Monday, October 20, 2008

Further Thoughts on Colin Powell

I suppose that I'm too much of an optimist to hope that in the 24 hours since Colin Powell announced his support of Senator Obama, those who were vehemently opposed to that endorsement (and who were making comments to that effect) would have at least taken the time to listen to the entire interview on "Meet the Press." Again, even though I'm disappointed by the announcement, I thought Powell gave a very eloquent explanation as to why he came to this decision -- and at the end of the day he stills has my respect.

However, the messages coming across on a few political message boards to which I belong told a different story; a few examples (with the names removed to protect their privacy):

  • "I'm sorry, I don't get it, never have. Powell took credit for Schwartzkopf's [sic] achievements in Desert Storm, then used it to push his career as a politician. Norman, on the other hand, retired and quietly lives in Florida. Powell has done nothing to deserve being anyone's hero. He wasn't a soldier. He was a paper pushing bureaucrat and a politician."

  • "Colin Powell got us into the war in Iraq under false pretenses (and fake Anthrax)... Should we trust him now with his latest "flimsy" endorsement of Barack Obama?"

  • "I was heartbroken to hear this. Just heartbroken. He was one of my heros [sic]. I had tremendous respect for him and thought he was a great example to all."

  • "Here, after so many years we learned to treat every person as human without color or religion preferences, and out come in someone who was self proclaimed republican uttering such nonsense, and only reinforce the old bias against the black race. What a shame!"
I think you get the idea; there were certainly a lot more like this. While I can't rebut all of the comments flying around now, I'd like to offer a few thoughts on these comments (in order that I posted them).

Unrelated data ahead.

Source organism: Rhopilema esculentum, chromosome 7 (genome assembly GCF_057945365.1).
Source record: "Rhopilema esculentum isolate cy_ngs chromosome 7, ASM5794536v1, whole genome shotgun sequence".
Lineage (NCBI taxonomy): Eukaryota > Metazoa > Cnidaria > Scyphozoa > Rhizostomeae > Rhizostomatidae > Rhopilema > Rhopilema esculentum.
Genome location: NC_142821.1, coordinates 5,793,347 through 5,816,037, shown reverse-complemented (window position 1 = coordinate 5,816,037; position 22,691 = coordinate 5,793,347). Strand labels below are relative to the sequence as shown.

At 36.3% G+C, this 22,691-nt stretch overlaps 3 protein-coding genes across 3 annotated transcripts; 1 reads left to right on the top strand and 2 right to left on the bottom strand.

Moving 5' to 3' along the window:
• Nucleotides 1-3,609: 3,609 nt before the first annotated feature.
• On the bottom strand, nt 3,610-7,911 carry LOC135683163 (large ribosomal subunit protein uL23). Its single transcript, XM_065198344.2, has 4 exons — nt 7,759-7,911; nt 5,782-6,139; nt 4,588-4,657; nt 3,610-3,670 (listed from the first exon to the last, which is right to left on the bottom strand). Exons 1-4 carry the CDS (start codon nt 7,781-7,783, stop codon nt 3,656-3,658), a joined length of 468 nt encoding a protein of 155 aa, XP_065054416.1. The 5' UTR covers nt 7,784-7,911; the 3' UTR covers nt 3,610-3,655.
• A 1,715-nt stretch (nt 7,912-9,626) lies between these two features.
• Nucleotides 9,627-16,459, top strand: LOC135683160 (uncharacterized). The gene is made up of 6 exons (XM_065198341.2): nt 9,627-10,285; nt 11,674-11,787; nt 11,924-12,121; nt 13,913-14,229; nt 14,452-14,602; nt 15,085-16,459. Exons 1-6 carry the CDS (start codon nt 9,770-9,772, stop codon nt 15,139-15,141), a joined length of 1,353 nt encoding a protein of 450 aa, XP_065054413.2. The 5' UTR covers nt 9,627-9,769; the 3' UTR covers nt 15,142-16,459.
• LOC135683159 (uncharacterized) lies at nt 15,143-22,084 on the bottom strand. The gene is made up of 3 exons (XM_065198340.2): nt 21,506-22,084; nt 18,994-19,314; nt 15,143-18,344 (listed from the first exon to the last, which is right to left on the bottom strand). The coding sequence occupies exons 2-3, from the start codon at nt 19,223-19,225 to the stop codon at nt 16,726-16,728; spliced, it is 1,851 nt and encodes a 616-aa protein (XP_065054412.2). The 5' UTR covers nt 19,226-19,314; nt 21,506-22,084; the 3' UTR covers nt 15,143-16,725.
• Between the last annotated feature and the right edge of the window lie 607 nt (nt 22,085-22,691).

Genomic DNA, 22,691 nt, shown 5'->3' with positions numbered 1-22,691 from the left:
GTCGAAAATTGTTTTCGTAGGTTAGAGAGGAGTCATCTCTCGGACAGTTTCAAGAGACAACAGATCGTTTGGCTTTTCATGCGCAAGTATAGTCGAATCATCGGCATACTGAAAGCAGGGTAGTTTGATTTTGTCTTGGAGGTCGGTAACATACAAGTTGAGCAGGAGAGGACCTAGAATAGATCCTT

1. Powell was and is, first and foremost, a soldier. When he retired from the military, he didn't actively seek any political or bureaucratic job; he was asked by several different presidents to serve, and being the good soldier he did what he felt was his duty. And by declining the opportunity he had to run for president in 1996, he pretty much killed any pretense that he was a politician.

2. Setting aside the argument about Powell's role in the leadup to the war in Iraq, I don't think his argument for Obama was flimsy. As with everything he's done in his life, it was a rational and well thought-out explanation. Good soldiers, especially those who make four-star rank, never do anything flimsily.

3. Was one of your heroes? Every hero I can think of has some sort of flaw; for a lot of folks during the past few days, it is that Powell went across party lines to endorse Obama. But is the fact that you disagree with one decision in a 71-year life enough reason to completely dismiss the high regard in which you held him in previous years?

4. I am so tired of race being an issue in this campaign. Support Obama or McCain, it's a race issue; oppose Obama or McCain, and it's a race issue. For me, the argument has no merit; yes, there are many voters for whom race is a significant issue, but to try and focus so much time on something that to me is a poor excuse for opposing a candidate is ridiculous. During his "Meet the Press" interview, Powell even went so far as to say up front that he wasn't going to support McCain because they were friends, and he wasn't going to support Obama because he was black. It's sad that here we are in the 21st century and a man's word can't be taken anymore. And I can hear the folks now, saying, "Well, if he hadn't lied at the UN, maybe we'd believe him now."